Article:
Effects of Vitamin D Deficiency
Because we don’t get enough sunshine on our skin, most of us are vitamin D deficient, especially in winter and spring each year.
In fact, thanks to our modern lifestyle, it is very easy to be vitamin D deficient right through the year. Does it matter? Yes, because…
Chronic vitamin D deficiency is linked to greatly increased risk for
- heart disease
- immune disorders
– and over 50 other diseases.
Vitamin D deficiency in pregnancy may affect the development of the unborn child. Low vitamin D levels in infants and children may affect their mental and physical development.
In adults, many degenerative conditions and disease processes are strongly associated with inadequate vitamin D levels.
On the other hand, with adequate vitamin D levels, the risk of many diseases can be greatly reduced. Dr Cedric Garland, professor of family and preventive medicine at UC San Diego Moores Cancer Center, commented on the effects of vitamin D deficiency:
“We found that daily intakes of vitamin D by adults in the range of 4000-8000 IU are needed to maintain blood levels of vitamin D metabolites in the range needed to reduce by about half the risk of several diseases – breast cancer, colon cancer, multiple sclerosis, and type 1 diabetes.”
So with the right amount of vitamin D you could substantially reduce your risk for some of the biggest killers of our time. Not only that, but many other conditions are associated with vitamin D deficiency.
Here are some of them:
Acne, Adrenal insufficiency, Allergies, Alzheimer’s disease, Arthritis, Asthma, Autism, Autoimmune disorders, Bacterial infections, Bones weak (easy to fracture), Breast cancer, Cancer (all types), Celiac disease, Colds and ‘flu, Crohn’s disease, Chronic fatigue, Chronic obstructive pulmonary disease, Chronic pain, Colonic adenoma, Colorectal cancer, Cystic fibrosis, Dementia, Dental cavities and misaligned teeth, Depression, Diabetes (types 1 and 2), Eczema, Fatigue, Gluten intolerance, Graves disease, Hearing Loss, Heart disease, Hypertension, Infertility, Influenza, Insomnia, Kidney Disease, Low back pain, Lupus erythematosis, Macular Degeneration, Melanoma, Mental illness and mood disorders, Migraine, Myopia, Multiple Sclerosis, Muscle weakness and pain, Obesity, Osteo-arthritis, Osteomalacia (softening of bones), Osteoporosis, Ovarian cancer, Parkinson’s disease, Periodontal disease, Peripheral artery disease, Pelvic floor disorders, Pneumonia, Post-operative infections, Pre-eclampsia, Psoriasis, Rheumatoid arthritis, Rickets, Schizophrenia, Seasonal affective disorder (SAD), Seizures, Sepsis, Sports injuries, Tuberculosis, Urinary incontinence, Uterine fibroids, Viral infections.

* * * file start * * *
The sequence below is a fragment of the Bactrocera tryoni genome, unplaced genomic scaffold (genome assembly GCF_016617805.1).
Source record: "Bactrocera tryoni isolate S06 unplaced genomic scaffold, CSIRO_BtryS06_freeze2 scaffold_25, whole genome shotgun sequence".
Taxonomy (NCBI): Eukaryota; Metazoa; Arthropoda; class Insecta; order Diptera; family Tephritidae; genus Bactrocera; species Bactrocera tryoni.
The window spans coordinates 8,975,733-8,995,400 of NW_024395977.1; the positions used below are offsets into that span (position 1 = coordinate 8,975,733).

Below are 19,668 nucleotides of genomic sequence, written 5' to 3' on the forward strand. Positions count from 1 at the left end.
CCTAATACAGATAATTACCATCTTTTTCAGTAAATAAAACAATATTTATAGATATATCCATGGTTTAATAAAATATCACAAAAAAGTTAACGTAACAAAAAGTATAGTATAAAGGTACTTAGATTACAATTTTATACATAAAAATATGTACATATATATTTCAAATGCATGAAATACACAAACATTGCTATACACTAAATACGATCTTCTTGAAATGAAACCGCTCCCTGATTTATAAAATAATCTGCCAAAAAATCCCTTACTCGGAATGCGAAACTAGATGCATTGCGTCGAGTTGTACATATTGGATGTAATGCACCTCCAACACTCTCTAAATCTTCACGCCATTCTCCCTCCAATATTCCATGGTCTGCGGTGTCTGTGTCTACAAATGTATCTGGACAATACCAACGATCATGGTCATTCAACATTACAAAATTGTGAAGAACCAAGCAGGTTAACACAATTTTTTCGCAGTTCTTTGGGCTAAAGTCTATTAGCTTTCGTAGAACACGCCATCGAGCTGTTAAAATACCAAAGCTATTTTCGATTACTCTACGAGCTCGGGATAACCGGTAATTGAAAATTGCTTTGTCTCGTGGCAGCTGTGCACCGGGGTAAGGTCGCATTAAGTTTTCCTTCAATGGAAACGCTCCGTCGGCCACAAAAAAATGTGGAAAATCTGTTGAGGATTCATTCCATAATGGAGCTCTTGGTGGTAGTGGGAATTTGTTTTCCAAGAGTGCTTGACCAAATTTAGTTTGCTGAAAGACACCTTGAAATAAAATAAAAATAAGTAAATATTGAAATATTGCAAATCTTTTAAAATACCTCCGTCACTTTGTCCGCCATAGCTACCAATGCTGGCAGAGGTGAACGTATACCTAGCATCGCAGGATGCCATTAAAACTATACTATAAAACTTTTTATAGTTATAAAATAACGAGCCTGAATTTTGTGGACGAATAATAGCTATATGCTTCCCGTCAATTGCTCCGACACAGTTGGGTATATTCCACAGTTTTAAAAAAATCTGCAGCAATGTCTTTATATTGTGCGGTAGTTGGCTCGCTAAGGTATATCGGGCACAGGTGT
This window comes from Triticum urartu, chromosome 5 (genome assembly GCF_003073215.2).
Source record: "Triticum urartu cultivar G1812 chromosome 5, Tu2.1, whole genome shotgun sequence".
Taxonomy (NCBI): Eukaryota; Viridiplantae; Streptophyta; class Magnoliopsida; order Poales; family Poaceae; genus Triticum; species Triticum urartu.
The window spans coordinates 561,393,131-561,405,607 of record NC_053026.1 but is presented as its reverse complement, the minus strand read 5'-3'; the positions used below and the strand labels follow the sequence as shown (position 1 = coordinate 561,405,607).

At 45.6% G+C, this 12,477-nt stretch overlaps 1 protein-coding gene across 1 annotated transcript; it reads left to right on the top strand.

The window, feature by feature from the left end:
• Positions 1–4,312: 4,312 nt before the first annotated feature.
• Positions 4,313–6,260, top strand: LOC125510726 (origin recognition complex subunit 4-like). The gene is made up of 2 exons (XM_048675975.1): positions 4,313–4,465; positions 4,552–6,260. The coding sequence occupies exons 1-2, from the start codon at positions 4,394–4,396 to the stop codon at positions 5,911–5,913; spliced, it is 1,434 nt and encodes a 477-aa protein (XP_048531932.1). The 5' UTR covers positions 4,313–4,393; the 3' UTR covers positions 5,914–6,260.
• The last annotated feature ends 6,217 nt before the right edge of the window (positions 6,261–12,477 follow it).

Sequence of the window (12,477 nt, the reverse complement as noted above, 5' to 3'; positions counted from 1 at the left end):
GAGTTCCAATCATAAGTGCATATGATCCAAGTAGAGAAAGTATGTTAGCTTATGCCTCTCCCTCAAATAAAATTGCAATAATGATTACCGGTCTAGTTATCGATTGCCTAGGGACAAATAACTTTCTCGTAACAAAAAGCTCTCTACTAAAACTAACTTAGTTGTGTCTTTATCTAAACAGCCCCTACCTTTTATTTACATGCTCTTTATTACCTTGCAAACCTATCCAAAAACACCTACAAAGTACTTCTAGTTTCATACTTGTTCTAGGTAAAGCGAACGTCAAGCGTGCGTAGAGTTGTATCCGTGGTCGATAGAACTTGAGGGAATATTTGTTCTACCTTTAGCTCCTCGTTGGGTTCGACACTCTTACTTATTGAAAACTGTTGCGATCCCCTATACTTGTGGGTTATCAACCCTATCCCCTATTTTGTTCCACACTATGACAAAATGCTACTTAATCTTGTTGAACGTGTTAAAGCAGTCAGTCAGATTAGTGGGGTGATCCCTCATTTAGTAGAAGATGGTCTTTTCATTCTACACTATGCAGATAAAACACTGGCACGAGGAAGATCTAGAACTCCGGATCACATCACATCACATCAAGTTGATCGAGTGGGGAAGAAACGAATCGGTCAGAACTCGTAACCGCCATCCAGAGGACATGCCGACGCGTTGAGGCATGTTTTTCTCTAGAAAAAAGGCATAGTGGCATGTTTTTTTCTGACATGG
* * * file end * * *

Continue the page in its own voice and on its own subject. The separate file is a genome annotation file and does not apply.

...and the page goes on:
Impressive as it is, this list is not complete. Ill-effects from vitamin D deficiency are still being found, almost everywhere researchers look.
Vitamin D deficiency is involved somehow in just about every degenerative condition that affects us, even perhaps, the ageing process itself.
One recent study on the effects of vitamin D deficiency found that people with low vitamin D levels are twice as likely to die from all causes as those with higher levels.
The study’s lead author, Dr. Harald Dobnig of the Medical University of Graz in Austria, said the results don’t prove that low levels of vitamin D are harmful “but the evidence is just becoming overwhelming at this point.”
Vitamin D levels tend to be lower in overweight people, so optimizing your vitamin D could even help you to lose an extra few pounds.
Does vitamin D deficiency cause these conditions?
An association with vitamin D deficiency does not prove that vitamin D deficiency causes the condition. Not by itself, anyway.
Most of the conditions in this list have many causes, but vitamin D deficiency may be one of them. In these cases, taking vitamin D may help to prevent the condition, or at least give some protection.
But if you already have one or more of these conditions, or know someone who has, consider that taking an effective dose of vitamin D may possibly reverse the condition, or alleviate the symptoms, or slow down the rate of progression. So discuss this with your doctor.
Well-informed healthcare professionals are testing their patients for vitamin D deficiency – and restoring optimum vitamin D levels – as an important part of their management of all these conditions.